For the half-year to 31 December 2014, the IPKat's regular team is supplemented by contributions from guest bloggers Rebecca Gulbul, Lucas Michels and Marie-Andrée Weiss.

Regular round-ups of the previous week's blogposts are kindly compiled by Alberto Bellan.

Wednesday, 24 October 2007

How many languages for European patents? Peer-to-patent posts again

How many languages should the European patent be in? This was the question for a recent IPKat poll. Perhaps unsurprisingly, the favourite answer was "only one". Unfortunately it is not possible to trace the origins or the identities of respondents to this anonymised survey, but the IPKat has a shrewd suspicion that the majority consists primarily of people having one or more of the following characteristics: (i) they are from outside Europe, derive most of their income from outside Europe and regard protection in that continent as a necessary evil on which the least amount possible should be spent; (ii) people who operate in one or more of the three official European Patent Office languages and (iii) people whose work lies in industrial sectors involving telecomms, software etc where most patents are not read other than for the one-off purpose of establishing industry standards.

What is notable is how many people still want translation of the full patent - or at least the claims - into the language of every European jurisdiction in which a patent takes effect.

Left: a new generation of Pollyglot Europeans is agitating for a streamlined language policy (listen here to Polly speaking Esperanto)

Combined, this group actually outweighs the "only one" group. This, says Merpel, indicates that there are still many people - academics, researchers and those who work in so-called minority languages - for whom the disclosure of an invention in a patent application is a valuable source of learning.


Peer-to-patent posts again. According to his latest information, Peer-to-Patent has posted a further seven pending United States patent applications for review by interested parties. This latest batch covers inventions in such diverse fields as

* detecting browser-based exploits
* progress indicators for program execution
* managing storage system performance as a resource
* clinical decision support for doctors
* selection of optimal executable code for a system
* drag-and-drop functionality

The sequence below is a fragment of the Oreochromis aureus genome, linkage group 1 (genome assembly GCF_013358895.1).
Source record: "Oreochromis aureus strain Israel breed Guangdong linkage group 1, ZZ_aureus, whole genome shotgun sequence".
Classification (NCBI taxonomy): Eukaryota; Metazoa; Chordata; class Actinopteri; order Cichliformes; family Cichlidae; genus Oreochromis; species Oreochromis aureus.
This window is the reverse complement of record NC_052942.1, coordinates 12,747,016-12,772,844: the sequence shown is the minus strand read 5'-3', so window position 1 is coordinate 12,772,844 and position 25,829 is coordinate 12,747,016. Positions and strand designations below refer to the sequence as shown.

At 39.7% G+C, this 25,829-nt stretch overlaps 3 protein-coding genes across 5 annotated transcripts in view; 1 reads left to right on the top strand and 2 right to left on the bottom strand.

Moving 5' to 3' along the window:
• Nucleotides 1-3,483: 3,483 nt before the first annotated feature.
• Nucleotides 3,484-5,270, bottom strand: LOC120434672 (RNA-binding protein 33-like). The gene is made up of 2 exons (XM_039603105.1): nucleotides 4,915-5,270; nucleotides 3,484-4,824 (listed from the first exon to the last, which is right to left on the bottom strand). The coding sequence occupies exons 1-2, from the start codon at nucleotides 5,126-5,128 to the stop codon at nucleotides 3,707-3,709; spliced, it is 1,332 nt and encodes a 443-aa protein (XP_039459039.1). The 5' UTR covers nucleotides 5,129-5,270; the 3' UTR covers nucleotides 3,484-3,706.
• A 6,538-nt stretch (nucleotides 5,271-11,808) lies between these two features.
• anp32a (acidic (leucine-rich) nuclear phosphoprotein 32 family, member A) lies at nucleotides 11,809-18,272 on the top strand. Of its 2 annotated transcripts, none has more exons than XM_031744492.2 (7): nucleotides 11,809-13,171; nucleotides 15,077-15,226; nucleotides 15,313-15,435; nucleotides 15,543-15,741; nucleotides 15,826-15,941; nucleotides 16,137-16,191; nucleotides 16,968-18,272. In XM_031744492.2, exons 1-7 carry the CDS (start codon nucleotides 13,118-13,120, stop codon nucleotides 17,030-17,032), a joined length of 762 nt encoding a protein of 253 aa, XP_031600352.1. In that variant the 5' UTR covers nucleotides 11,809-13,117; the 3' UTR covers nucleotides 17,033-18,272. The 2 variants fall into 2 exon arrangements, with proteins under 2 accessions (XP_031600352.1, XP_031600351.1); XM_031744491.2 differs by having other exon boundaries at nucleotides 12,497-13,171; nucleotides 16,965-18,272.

* crossbar arithmetic processor.
The IPKat, suppressing any gut reactions as to where he'd like to drag and drop the penultimate item on the list, urges all suitably qualified readers to participate in this experiment.

Right: IPKat team blogger Jeremy remembers his own experience of a "crossbar arithmetic processor" ...

3 comments:

zoobab said...

Maybe you should write this pool in Hungarian in order to get rid of the english biais?

Anonymous said...

The point of the patent system is supposed to be that you get a monopoly in exchange for providing a disclosure. If you apply for a patent in one country, you don't need a new invention to get a patent in a second country - you can apply for another patent for the same invention. You don't even have to write a new specification - you can simply translate the old one into the local language. If you aren't even prepared to do that, then what the heck do you think you have provided that would justify you getting a monopoly?

Worse still, if the claims are not translated, then people are not even told in their own language what it is they are not allowed to do. Is it fair to be sued for patent infringement (and get a criminal record, if some posters have their way) when you haven't even been told in your own language you can't make that?

Anonymous said...

Hi, Anonymous

I suspect you'll be given answers citing the number of translations of European Patents that are actually ever reviewed, versus the cost of preparing the translation.

Will that make a difference to your view? I hope not. Nobody is forcing patentees to seek protection in any given jurisdiction (although, admittedly, free movement makes life difficult if they don't). They do so because there is a benefit to them of doing so. And you don't get something for nothing.

Merpel, I agree that there are many people - academics, researchers and those who work in so-called minority languages - who prefer the status quo. But please don't forget the people who don't fall into any of those categories, but who just think that, when introducing a constraint against the activities of a people, it's courteous to do it in their language.

Sincerely
Anglophone Patent Attorney

Subscribe to the IPKat's posts by email here

Just pop your email address into the box and click 'Subscribe':